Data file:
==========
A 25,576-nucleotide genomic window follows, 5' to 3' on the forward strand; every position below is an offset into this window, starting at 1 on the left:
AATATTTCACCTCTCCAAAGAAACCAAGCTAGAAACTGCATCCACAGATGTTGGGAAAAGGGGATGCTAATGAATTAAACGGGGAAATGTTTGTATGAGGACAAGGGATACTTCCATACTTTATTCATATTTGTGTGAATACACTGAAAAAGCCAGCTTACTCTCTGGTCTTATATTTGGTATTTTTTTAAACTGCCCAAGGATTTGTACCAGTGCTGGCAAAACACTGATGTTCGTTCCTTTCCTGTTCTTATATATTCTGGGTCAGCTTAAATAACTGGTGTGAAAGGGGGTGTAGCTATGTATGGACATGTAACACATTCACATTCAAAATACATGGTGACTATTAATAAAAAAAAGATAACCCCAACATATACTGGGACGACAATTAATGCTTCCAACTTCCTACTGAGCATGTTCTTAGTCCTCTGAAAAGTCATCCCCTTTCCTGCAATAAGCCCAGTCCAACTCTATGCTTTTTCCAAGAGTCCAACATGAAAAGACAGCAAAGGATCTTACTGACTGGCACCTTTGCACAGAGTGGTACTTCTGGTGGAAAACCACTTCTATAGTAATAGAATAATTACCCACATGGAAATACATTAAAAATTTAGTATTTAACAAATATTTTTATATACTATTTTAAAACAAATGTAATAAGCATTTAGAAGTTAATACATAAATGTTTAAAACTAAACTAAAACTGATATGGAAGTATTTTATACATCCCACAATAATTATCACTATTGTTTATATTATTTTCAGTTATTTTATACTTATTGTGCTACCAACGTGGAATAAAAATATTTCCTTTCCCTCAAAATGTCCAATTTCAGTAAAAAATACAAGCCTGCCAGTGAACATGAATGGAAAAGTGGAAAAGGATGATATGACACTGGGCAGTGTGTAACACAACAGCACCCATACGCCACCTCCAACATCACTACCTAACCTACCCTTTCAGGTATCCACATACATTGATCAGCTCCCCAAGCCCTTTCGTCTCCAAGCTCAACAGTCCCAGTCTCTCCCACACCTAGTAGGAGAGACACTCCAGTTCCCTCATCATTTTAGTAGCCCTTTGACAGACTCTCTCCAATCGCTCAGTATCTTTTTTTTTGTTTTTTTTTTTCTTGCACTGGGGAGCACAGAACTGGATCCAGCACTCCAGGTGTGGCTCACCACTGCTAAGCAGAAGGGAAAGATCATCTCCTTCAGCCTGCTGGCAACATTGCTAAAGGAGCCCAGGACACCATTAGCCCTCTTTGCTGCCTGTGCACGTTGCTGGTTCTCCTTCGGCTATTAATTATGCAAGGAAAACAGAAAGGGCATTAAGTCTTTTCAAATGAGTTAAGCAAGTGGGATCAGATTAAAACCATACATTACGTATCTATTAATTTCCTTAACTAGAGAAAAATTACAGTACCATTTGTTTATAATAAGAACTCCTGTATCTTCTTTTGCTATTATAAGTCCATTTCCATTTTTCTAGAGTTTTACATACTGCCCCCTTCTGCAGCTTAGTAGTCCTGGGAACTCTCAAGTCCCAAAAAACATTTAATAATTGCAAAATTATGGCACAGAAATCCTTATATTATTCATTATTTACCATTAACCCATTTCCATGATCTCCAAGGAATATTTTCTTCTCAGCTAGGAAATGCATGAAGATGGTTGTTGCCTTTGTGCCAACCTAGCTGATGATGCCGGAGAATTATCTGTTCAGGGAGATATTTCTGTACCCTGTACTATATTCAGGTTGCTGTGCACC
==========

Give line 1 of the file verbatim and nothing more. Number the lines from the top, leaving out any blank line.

A 25,576-nucleotide genomic window follows, 5' to 3' on the forward strand; every position below is an offset into this window, starting at 1 on the left: